Spring 2017 has brought quite a few gray and rainy days, making the winter seem like it’s taking a very long time to say “goodbye,” and subsequently impacting the collective mood here in the Northeast.  As is well known, Seasonal Affective Disorder is a type of depression related to changes in the seasons.  It tends to start in the fall, as the leaves dry up and the trees become bare, and can last well into the spring.  There’s something about cold, dark days that make us want to curl up inside with Netflix and comfort food, tucked safely away from the elements.  But doing too much hibernating can make us feel sad and lethargic, and yes–depressed.

Depression affects an astounding number of Americans.  According to the National Institute of Mental Health, in 2015, 16.1 million Americans reported at least one major depressive episode (NIMH, 2015).  That’s a lot of unhappy people. For many people, once the days begin to grow warmer and the flora begins to blossom, our mood shifts. We regain the feeling of lightness and subsequently grow happier. We feel more capable of dealing with the ups-and-downs of daily life.  But what about individuals who suffer from relentless depression year-round? Or depression’s usual sidekick anxiety?  Aside from psychopharmacological means, how can these individuals tweak their daily habits to positively impact their mood?

As a graduate student of psychology, I dedicated the bulk of my research towards the connection between exercise and depression, and how the latter can greatly impact the former.  During my Master’s program, I worked as a case manager at a recovery company in Manhattan.  I managed an average caseload of 8-15 women monthly with substance use disorders, all of whom also suffered from depression or anxiety.  (Substance use, depression, anxiety often go hand-in-hand).  I would have weekly meetings with each client, and we’d strategize ways to increase fulfillment in their lives.  These sessions included anything from making schedules to working on breathing techniques.

I was a dancer through early adulthood, but I transitioned to distance running as my physical outlet. Because of my passion for fitness, I began leading running groups and bootcamps for my clients.  I discovered that I enjoyed working with my clients this way better than talking over a desk in a stuffy office. Moreover, I discovered my clients seemed to get more out of our workouts than my office too.  As a result, I decided that rather than pursuing a doctoral degree in clinical psychology, I would instead become a certified personal trainer and yoga teacher (much to my mother’s chagrin!)  But the facts were there:  my clients felt markedly better after a run or a bootcamp session, and I enjoyed working much more in the solution than delving into the problem.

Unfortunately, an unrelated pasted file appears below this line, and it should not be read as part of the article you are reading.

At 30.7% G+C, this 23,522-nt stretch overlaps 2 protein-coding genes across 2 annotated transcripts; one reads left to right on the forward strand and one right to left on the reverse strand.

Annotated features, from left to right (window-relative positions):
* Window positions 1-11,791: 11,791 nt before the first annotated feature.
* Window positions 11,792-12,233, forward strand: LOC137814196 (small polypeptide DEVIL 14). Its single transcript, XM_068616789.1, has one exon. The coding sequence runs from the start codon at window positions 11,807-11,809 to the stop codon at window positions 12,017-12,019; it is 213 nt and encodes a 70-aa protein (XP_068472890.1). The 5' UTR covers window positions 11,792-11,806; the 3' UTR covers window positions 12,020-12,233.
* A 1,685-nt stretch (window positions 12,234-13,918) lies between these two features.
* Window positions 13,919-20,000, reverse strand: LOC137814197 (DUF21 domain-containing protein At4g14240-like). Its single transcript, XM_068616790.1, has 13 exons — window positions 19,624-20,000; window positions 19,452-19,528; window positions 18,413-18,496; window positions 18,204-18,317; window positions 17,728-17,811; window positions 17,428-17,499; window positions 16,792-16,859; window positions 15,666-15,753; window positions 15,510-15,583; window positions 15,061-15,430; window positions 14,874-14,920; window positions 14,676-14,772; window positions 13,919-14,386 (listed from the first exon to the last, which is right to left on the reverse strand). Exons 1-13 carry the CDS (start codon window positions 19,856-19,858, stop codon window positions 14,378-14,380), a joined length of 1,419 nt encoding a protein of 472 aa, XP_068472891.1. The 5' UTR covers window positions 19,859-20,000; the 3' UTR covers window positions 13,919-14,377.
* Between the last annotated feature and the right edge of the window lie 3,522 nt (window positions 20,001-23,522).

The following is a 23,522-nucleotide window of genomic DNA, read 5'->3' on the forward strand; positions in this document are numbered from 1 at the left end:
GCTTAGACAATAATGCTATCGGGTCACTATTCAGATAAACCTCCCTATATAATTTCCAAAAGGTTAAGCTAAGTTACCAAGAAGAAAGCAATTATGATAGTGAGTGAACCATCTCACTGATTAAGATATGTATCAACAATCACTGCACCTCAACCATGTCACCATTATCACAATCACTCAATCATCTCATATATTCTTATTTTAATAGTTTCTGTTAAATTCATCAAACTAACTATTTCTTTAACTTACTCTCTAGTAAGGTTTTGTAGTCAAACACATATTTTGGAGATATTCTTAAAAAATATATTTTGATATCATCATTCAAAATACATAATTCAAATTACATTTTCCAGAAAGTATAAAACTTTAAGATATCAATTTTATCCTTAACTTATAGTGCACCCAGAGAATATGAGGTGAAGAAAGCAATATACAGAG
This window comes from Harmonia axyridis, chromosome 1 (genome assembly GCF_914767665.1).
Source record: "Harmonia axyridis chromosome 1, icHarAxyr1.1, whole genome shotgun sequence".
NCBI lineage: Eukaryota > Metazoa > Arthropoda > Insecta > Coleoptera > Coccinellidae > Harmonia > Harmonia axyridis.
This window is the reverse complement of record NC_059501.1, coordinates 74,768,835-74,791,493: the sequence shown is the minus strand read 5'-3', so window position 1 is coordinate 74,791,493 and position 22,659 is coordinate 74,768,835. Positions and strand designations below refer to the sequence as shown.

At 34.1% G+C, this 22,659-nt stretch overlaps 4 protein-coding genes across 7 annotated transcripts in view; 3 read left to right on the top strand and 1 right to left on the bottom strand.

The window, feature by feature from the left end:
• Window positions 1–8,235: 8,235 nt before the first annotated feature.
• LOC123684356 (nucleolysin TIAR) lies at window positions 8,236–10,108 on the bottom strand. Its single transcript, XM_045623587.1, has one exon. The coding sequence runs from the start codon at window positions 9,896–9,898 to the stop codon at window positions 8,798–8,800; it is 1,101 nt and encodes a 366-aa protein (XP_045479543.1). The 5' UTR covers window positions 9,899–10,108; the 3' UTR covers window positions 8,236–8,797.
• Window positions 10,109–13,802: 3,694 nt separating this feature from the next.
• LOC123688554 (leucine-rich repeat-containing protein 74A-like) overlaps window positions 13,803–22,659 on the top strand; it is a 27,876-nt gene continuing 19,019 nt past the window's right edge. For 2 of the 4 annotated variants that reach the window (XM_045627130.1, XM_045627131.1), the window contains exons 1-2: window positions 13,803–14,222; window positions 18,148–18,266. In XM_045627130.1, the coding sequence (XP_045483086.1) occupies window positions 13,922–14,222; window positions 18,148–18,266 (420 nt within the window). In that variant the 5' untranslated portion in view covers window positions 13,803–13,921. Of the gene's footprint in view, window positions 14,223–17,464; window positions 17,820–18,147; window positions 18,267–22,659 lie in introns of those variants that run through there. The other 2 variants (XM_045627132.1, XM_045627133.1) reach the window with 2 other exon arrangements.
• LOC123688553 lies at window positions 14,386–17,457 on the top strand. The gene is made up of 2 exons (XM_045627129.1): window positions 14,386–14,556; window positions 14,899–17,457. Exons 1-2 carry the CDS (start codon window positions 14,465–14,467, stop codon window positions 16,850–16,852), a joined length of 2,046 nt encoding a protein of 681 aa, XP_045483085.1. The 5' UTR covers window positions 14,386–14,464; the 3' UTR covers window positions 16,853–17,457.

There’s a lot of supportive research on the connection between exercise and depression.  Working out produces “feel good” chemicals like endorphins and dopamine.  These little guys elevate mood and give you energy. They’re beneficial to everyone, but especially to those suffering from depression, anxiety, or co-occuring substance use disorders.

I, myself, have a long history of Generalized Anxiety Disorder, and it leans closer towards depression in the colder months.  When I first started running, I immediately noticed the effects of exercise on my brain.  The change was night and day.  Pre-run I’d feel all the tell-tale signs of anxiety:  racing mind, turbulent stomach, restlessness, and irritability. However, after a few miles, I felt as if I could conquer the world.  The side-effects of exercise were so powerful that I wanted to help other people discover fitness and implement it into their daily lives.  I’ve been working full-time as a personal trainer for about a year now, and I can tell you that the research endures. Quite a few of my clients suffer from depression and anxiety, and they always report feeling better after taking their daily dose of exercise.

Thankfully, more and more doctors recommend exercise as a means for treating depression these days, at least as an adjunct to anti-depressant medicines.  It’s catching on in the mainstream as well.  Time magazine just released a special edition devoted to The Science of Exercise, with several articles establishing the link between working out and depression.  But the best research is empirical, so I encourage you to try it out for yourself.  The next time you feel down, or your mind feels jumbled and discontent, try doing something that gets the blood flowing.  It doesn’t have to be running or weight-lifting. Yoga has also been shown to elevate mood and bring you back into the here-and-now.  I have yet to hear anyone say, “Man, I really wish I hadn’t worked out today.”  Exercise is not only just beneficial to your body.  As we continue to discover, it has hugely positive effects on the mind as well.




Photo credit: Dominick Wycisto

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